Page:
Dad always said if you jumped out one window of his shack of a home, you’d land in West Virginia; if you jumped out the other, Maryland.
I’m looking out the window of a Southwest Airline plane and am passing over what are boundaries of states… undetectable to the naked eye. Invisible property lines of this one’s farm and that one’s ranch. Somewhere over Colorado or Arizona, possibly New Mexico, it all looks the same. If I wasn’t from these parts–say, someone dropped me here as a surprise birthday trip from my native Pluto and told me to Wait! Wait! Don’t open your eyes yet!–I’d guess I was on the moon. The landscape is full with mountains, craters, and desert.
I was tense when we lifted off from Los Angeles. The usual anxiety surges when I have to get on a plane. Los Angeles. It’s just as bad as New York City–THE CITY, if you’re from the area, which I am. It was home for well over forty years–the suburbs east of NYC, a forty-five minute ride on the Long Island Railroad.
The house I grew up in was a one-mile walk from the train station. Along the way were hundreds of houses that looked just like mine, all of them shoved together on postage-stamp properties. When I was a child and made the walk, I would have passed a miniature model of the first Apollo spacecraft to land on the moon. It was built by the company that put my town on the map–Grumman Aerospace in Bethpage. Great minds were contemplating space travel, but my world back then revolved around my little town, specifically the three-block area I considered my personal playground.
As children growing up in the sixties, the only boundaries we knew of were those set by our parents. Otherwise, the neighborhood properties were one huge landscape over which we’d orchestrate elaborate nightly games of Chase. We scaled fences like midnight robbers and leaped over barrels and bushes like gazelles over the Serengeti. By day, we camped out almost daily at the Heilig house.
Mr. H was a fence guy. His backyard was piled high with metal and wood posts and poles–perfect for climbing up and down as if mountains. From the metal, he built an enormous, heavy-duty swing set that only rocked when four of us at a time would swing at the same cadence. With momentum full forward, we leaped into the air where only the wind could catch us and free-fell into the ground.
It wasn’t until I got older and rented properties, and later still, when I owned property that I regarded imaginary property lines as anything other than exactly that. Lines then became places of dispute among neighbors, something to point to when arguing about a messy berry tree, an unsightly outbuilding, an ambitious hole-digging dog.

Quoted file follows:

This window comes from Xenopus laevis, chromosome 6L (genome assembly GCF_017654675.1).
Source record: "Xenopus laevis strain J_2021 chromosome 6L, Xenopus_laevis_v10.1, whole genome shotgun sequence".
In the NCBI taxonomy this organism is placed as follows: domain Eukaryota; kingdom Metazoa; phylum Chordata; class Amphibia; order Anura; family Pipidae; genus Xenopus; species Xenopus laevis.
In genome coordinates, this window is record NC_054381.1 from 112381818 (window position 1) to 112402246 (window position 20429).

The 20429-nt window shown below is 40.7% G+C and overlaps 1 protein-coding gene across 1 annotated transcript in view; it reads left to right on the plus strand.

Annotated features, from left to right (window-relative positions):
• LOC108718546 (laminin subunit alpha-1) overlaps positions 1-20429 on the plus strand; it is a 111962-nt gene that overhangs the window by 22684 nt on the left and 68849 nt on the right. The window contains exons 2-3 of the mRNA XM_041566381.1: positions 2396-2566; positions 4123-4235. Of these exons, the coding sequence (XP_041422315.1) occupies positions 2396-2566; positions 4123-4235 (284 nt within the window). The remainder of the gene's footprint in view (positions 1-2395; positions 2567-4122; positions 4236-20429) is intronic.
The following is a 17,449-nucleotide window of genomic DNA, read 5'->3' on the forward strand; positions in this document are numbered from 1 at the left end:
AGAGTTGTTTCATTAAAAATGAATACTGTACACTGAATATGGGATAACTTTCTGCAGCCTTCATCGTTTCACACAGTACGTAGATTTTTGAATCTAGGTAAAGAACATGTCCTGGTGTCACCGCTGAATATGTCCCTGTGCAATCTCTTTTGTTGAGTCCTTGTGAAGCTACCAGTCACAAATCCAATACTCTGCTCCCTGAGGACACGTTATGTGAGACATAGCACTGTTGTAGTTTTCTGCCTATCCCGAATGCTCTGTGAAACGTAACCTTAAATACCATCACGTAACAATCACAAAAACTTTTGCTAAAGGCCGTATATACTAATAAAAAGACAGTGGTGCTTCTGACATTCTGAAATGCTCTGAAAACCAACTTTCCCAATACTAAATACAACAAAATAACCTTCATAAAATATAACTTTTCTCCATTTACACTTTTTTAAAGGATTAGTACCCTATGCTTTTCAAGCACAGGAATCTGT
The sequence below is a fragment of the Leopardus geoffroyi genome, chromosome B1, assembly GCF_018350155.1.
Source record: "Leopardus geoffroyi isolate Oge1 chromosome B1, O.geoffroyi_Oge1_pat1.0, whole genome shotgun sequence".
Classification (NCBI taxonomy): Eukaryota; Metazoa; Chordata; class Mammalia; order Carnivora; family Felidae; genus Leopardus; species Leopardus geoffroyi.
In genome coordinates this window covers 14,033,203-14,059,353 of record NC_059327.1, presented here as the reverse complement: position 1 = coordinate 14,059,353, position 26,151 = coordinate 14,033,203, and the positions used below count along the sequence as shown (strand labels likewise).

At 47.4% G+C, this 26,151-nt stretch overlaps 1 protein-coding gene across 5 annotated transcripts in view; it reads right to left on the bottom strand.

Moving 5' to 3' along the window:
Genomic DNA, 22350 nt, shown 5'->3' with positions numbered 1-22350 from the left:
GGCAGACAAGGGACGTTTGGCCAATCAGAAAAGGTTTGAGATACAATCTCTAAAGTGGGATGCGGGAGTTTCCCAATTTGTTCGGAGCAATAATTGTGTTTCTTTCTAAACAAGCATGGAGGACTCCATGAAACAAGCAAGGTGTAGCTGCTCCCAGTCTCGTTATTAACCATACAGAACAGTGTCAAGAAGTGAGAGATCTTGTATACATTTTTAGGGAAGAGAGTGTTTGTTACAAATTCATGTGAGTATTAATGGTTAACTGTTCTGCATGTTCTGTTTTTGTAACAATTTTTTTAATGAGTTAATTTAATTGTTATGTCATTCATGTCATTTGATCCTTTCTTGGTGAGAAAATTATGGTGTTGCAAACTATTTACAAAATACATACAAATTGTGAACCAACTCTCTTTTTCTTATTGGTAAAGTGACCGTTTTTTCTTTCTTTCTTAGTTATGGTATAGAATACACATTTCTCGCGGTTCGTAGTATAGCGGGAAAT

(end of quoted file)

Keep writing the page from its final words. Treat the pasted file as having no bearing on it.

Not until I owned a home did I realize the futility of lines. Marks on the ground can’t silence loud music, or barking dogs, or crying babies. Can’t diffuse the toxic fumes emanating from the rusted tailpipe of the ’57 Chevy idling in the neighbor’s driveway all morning. Can’t eradicate the stench from a sunken cesspool.
After owning several homes over the years, jointly and alone, I came to a point where I no longer needed to own. No longer saw the sense or value in it. My body and I wanted to roam, which is exactly what we did.
This trip–this flight from L.A.–is an effort to see everyone I can manage to see in New York in a two-week window. I’ve been north of L.A. three years. Unless you’ve been yourself, you might not realize that north of urban madness is Mother Earth with a permanent case of the mumps–mountains upon mountains on the surface of her skin, as far as the eye can see. As soon as I arrived here several years ago, I fell in love with northern L.A.
From my viewpoint in this plane, the mountains have disappeared and I’m now over the flatlands of America. Curiously, the endless flatlands of our fine country are as carved up as a suburban neighborhood. But these postage-stamp properties are fields populated with seeds or vegetation in varying shades of browns and greens. Here, where most would say there is a whole lotta nothing, there is nothing but conformity.
These days, I fight conformity. Just like a child’s first instinct, I won’t be told what to do, where to do it, how to live. I demand freedom–wide-open spaces where my heart and mind can breathe. So far, northern L.A. is delivering what I need. I wander over unbridled landscapes as if they were my first steps on the moon. Eyes full of wonder. Every step brand new. No lines. No limitations. All possibility.
– What false limits do you put upon yourself?
– Where in your life have you drawn your own limiting lines?
– Where have you allowed others to draw lines for you?
The world is your playground. Are you allowing yourself to live outside the lines?